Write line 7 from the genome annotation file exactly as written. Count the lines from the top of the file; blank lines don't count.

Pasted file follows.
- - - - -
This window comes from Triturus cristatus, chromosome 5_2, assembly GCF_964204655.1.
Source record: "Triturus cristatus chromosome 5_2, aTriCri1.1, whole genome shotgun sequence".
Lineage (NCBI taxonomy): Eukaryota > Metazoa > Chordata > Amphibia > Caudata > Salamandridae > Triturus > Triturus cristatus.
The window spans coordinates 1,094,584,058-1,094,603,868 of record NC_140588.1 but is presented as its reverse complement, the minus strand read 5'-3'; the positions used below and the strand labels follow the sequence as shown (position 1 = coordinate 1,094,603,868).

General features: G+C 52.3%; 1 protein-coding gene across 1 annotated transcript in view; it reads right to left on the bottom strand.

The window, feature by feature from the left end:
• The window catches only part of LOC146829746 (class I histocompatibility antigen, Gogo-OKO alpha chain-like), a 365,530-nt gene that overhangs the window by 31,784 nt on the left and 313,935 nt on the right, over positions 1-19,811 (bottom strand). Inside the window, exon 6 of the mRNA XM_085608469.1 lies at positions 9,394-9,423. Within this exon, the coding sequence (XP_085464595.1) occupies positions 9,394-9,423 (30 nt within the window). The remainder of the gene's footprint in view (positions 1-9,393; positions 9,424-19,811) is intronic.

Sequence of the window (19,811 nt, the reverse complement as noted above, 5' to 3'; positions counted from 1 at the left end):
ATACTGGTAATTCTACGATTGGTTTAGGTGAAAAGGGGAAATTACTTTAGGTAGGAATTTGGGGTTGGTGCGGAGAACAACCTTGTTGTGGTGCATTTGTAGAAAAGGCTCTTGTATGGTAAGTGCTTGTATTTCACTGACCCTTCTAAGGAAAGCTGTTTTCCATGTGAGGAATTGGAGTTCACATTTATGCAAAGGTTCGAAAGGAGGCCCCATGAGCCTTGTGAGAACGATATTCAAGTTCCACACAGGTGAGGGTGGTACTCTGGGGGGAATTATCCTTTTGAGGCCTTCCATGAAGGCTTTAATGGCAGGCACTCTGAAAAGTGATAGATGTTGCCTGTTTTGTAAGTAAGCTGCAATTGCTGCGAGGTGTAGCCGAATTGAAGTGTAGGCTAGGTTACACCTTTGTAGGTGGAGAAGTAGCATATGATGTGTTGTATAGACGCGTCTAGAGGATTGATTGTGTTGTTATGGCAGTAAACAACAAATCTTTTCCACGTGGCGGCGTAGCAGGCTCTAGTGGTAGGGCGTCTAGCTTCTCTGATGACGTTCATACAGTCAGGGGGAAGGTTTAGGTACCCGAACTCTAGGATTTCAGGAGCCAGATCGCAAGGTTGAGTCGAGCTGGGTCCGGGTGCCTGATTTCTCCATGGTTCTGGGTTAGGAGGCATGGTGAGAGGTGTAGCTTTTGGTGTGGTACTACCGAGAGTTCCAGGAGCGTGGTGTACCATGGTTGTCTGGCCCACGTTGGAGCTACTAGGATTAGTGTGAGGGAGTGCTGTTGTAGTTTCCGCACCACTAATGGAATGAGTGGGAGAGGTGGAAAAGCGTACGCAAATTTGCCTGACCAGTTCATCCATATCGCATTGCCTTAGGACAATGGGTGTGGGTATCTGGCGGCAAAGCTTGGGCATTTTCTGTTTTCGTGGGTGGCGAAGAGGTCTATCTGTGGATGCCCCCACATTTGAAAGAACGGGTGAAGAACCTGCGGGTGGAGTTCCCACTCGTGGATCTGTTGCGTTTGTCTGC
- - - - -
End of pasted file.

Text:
• The window catches only part of LOC146829746 (class I histocompatibility antigen, Gogo-OKO alpha chain-like), a 365,530-nt gene that overhangs the window by 31,784 nt on the left and 313,935 nt on the right, over positions 1-19,811 (bottom strand). Inside the window, exon 6 of the mRNA XM_085608469.1 lies at positions 9,394-9,423. Within this exon, the coding sequence (XP_085464595.1) occupies positions 9,394-9,423 (30 nt within the window). The remainder of the gene's footprint in view (positions 1-9,393; positions 9,424-19,811) is intronic.